When Language Fails, What Are We Left With?

The idea of language failing to effectively communicate one’s feelings and experiences is something that fascinates me. As an English major, the idea that words can fail should seem unfathomable. Yet, being unable to articulate a feeling or traumatic experience is something that is a reality to those such as the Irish, who struggle with how to explain their sense of self. This week, in relation to both the Douglass and McCann pieces, we talked a lot about the referencing of the “other” group when trying to explain one’s own experience. 

Specifically, I want to address the way in which the word “slave” or “slavery” is used in connection to the experiences of both the Blacks and the Irish. The Irish and Blacks are two groups of people being told, “You are this.”  In the quest for liberty from these labels, they must ask, “If I’m not what they have been saying I am, who am I?” In the case of the Irish, as we discussed earlier in the semester, the Irish were referred to as white n******. This connection to the Blacks was ingrained into the ways that they viewed themselves. Perhaps this is where the Irish’s feelings and metaphors of being a “wage” slave or like a slave stems from. 

In Douglass’s My Bondage and My Freedom, he writes about how the Irish’s use of “slave” is an unfair comparison that shouldn’t be drawn (Douglass). McCann’s TransAtlantic, however, is not as outright in his condemnation. One gets the sense that McCann’s Douglass is uneasy with the shared use of the terms, but he is not as confrontational about it as the real Douglass was in his piece. Both the Irish and Blacks underwent awful oppression but their circumstances were far from the same. The Irish are poor and hungry, but they are free and can grow food. The Irish Americans were also not oppressed in the same manner as the Blacks and are given chances to be the oppressor in America. The Blacks, however, were always the oppressed and never the oppressor.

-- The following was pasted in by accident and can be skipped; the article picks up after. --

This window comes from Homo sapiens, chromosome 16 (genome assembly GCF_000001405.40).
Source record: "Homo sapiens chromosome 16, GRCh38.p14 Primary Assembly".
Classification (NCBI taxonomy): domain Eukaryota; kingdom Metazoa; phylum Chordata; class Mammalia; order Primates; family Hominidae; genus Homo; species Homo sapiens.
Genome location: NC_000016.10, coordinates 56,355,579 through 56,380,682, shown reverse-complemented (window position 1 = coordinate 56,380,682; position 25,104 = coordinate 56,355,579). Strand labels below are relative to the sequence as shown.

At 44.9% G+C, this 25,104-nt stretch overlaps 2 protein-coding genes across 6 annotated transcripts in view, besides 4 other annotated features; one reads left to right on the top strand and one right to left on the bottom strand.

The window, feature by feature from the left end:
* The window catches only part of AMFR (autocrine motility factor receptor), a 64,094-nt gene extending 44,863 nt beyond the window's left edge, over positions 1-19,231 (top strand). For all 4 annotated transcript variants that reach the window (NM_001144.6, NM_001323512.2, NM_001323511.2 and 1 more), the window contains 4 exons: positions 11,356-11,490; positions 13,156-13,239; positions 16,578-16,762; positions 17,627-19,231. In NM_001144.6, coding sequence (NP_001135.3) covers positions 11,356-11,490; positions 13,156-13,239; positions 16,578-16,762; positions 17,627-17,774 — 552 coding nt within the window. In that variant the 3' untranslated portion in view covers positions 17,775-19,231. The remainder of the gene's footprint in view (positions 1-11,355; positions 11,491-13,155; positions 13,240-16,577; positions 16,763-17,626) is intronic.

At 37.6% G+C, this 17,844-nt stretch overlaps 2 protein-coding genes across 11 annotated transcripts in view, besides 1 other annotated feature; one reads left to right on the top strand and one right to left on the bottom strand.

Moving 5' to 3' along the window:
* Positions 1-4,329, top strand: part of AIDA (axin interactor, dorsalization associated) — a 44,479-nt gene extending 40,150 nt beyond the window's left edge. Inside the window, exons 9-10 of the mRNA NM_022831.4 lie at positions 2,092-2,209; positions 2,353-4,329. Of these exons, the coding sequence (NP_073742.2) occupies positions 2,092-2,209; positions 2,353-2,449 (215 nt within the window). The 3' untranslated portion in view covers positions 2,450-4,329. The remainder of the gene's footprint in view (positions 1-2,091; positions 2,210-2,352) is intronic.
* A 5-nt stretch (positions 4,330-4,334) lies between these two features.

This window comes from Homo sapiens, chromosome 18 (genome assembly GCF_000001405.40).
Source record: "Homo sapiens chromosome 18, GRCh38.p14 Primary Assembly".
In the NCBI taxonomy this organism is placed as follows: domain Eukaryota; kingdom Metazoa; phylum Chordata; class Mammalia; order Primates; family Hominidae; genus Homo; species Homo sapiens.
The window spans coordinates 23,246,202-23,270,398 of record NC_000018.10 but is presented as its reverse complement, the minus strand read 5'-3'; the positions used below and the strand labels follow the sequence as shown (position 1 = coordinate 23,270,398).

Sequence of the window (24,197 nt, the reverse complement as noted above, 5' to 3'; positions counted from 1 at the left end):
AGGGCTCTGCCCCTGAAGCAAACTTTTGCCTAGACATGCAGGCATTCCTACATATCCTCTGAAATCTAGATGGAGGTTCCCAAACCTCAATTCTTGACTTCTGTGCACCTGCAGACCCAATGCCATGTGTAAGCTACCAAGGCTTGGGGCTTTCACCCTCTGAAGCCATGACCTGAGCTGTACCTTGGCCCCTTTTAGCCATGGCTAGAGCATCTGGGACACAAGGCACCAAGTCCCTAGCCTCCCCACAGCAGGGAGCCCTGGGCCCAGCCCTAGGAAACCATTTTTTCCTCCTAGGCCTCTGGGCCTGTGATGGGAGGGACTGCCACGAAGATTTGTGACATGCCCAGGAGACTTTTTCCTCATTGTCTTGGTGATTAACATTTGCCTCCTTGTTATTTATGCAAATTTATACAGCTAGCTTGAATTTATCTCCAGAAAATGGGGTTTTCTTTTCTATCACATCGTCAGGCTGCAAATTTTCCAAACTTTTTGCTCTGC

While perhaps not accurate, I do not think that this adoption or comparison is ill-intentioned. I do not think that the language itself is malicious, but the mindset behind it can become problematic. Phrases such as the “Black O’Connell” take away from Douglass’ own merits and individual identity. He can’t just be Douglass because of his race, even in Ireland. All of this is a very important discussion, as Prof. Kinyon pointed out, remains a very relevant topic even in today’s political sphere, where it unfortunately remains a problem. This raises even further questions: If words fail people, such as the Irish, who just want their experiences and flights to be recognized, what do we do? Do we forgive their missteps in language? What can we do to correct them? Certainly, there are no clear cut answers to these questions, but they are ones that individuals and society must consider as we move forward in history.

The Awareness of Blackness

In the excerpt from TransAtlantic, I was struck by Douglass’ consistent knowledge of his own blackness. We see a reference to this in the opening paragraphs: “Douglass carried his own leather trunk to the waiting carriage: he was not yet used to being waited upon (40).” Thinking about carrying this weight and his later descriptions of the barbells, Douglass understands that he carries the weight of enslavement and the causes of black slaves on his back. It results in a nervousness. For example, the narrator notes at one point that “if [Douglas] showed a chink, they would shine a light through, stun him, maybe even blind him. He could not allow for a single mistake (52).” Additionally, the narrator asserts, “So much was expected of him. Every turn. Every gesture (50).” These passages show the pressure Douglass feels from the audience to represent his entire race in an authentic way. Earlier this week, we discussed whether Douglass was a “spectacle” or “novelty” in Ireland. These passages would seem to give this notion credibility. But I would also argue that it is part of Douglass’ appeal. He brings attention to the cause and his concerns may not be about whether he is treated as a spectacle or not but whether he is presenting an authentic truth about slavery that will resonate with the Irish people. Viewing him as only a spectacle makes some sense, but also assigns the Irish a superiority that I am not convinced they felt. We must remember that Irish-Americans (and not the Irish) were treated as white; thus, we may be ascribing our own views of white and black on the Irish depicted here. McCann’s Douglass was certainly aware of his own blackness, but the extent that the Irish were is not apparent.